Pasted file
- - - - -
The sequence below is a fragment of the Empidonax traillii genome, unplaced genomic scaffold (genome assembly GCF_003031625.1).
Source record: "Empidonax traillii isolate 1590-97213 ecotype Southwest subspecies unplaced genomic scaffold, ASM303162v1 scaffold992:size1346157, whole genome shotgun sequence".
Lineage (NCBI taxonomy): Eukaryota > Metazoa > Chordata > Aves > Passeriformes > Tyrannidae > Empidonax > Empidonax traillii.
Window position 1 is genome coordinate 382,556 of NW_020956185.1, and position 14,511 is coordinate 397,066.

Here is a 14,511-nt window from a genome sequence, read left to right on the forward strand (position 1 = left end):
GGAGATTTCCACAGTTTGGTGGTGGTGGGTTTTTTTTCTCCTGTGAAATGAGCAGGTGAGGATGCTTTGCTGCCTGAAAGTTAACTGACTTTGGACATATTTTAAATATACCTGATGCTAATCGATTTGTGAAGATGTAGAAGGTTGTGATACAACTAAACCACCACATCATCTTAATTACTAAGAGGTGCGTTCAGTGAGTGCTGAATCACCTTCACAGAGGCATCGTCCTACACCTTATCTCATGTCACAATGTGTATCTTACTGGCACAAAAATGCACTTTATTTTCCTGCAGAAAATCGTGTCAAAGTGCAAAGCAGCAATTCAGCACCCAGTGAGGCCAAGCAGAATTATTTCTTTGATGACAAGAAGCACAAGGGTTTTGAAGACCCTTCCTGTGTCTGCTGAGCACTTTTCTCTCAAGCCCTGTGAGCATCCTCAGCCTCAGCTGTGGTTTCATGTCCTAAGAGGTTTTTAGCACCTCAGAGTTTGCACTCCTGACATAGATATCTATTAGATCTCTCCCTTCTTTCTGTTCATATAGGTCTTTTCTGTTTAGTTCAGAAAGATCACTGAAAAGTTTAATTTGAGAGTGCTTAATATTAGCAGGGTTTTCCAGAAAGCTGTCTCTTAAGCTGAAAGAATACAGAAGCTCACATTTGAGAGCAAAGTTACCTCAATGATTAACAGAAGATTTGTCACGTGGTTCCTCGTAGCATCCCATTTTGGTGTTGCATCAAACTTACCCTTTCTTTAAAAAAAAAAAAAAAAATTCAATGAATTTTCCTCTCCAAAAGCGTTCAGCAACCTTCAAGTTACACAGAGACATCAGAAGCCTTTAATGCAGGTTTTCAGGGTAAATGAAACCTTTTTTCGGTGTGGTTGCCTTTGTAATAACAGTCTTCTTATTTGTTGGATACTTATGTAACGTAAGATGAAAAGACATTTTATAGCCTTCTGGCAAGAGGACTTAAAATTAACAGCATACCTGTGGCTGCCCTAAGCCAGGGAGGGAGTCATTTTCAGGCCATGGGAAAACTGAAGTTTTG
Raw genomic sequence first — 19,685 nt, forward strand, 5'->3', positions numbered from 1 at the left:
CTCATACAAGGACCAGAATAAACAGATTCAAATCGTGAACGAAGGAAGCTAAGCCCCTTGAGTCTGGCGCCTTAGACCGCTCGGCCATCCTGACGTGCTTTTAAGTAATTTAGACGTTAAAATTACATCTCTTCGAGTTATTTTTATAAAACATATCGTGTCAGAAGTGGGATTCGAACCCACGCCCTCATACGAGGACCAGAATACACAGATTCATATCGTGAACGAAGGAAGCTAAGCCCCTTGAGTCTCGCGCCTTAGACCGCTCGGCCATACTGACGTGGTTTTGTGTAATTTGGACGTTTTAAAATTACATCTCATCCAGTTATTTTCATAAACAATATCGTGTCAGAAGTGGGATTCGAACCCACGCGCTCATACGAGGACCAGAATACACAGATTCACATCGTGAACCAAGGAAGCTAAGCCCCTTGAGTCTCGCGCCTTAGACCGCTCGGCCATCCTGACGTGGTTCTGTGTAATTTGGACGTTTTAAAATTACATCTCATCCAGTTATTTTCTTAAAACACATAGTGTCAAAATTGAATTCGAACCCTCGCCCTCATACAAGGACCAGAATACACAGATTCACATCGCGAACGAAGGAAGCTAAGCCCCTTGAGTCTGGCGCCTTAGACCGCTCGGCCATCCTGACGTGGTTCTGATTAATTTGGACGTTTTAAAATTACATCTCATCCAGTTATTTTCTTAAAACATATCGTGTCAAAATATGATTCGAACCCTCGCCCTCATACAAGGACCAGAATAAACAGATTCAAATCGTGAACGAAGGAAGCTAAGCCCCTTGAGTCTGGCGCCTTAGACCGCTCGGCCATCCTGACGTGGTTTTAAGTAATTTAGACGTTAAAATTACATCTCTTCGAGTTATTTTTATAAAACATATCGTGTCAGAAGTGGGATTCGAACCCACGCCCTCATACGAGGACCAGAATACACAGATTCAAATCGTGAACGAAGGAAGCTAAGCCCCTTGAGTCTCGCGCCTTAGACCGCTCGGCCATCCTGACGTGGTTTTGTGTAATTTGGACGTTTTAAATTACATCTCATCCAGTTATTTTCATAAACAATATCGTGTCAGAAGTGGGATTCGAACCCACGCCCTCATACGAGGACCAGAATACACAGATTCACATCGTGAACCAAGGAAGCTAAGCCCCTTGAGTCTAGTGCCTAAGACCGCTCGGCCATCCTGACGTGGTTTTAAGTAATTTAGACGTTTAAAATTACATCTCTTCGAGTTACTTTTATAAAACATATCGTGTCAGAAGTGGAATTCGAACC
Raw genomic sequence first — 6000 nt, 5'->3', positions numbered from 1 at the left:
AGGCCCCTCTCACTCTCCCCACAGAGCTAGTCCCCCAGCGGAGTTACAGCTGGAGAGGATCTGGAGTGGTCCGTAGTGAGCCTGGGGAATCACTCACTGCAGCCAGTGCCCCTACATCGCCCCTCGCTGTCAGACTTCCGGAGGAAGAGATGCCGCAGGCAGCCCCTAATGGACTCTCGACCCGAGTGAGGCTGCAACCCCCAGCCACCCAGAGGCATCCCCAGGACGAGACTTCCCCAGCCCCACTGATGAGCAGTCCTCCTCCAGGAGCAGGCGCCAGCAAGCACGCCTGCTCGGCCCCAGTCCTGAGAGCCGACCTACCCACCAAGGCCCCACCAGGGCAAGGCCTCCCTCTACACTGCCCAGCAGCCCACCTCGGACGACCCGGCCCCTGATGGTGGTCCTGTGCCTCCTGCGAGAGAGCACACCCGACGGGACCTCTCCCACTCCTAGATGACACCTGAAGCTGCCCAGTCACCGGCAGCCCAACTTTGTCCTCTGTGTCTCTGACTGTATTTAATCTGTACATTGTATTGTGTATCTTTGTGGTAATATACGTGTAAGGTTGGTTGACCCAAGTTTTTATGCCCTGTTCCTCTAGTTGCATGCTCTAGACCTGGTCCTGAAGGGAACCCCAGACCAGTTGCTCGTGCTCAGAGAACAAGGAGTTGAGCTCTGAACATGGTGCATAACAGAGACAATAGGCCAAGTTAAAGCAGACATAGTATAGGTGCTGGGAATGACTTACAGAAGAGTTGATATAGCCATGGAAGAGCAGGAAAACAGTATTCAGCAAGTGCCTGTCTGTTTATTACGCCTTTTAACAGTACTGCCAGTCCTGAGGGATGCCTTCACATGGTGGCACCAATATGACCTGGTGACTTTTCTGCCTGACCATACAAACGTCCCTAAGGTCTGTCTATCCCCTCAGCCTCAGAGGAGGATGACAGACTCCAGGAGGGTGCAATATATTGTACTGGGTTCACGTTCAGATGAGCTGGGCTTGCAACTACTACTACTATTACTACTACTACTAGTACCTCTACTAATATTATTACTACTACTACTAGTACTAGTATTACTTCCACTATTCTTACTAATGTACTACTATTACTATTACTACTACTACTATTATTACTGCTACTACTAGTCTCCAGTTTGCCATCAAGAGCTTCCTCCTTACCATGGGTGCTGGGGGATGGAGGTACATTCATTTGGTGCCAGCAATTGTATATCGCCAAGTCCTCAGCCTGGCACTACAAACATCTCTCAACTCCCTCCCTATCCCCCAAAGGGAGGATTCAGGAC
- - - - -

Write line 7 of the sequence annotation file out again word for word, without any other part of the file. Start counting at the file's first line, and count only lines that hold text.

Raw genomic sequence first — 19,685 nt, forward strand, 5'->3', positions numbered from 1 at the left: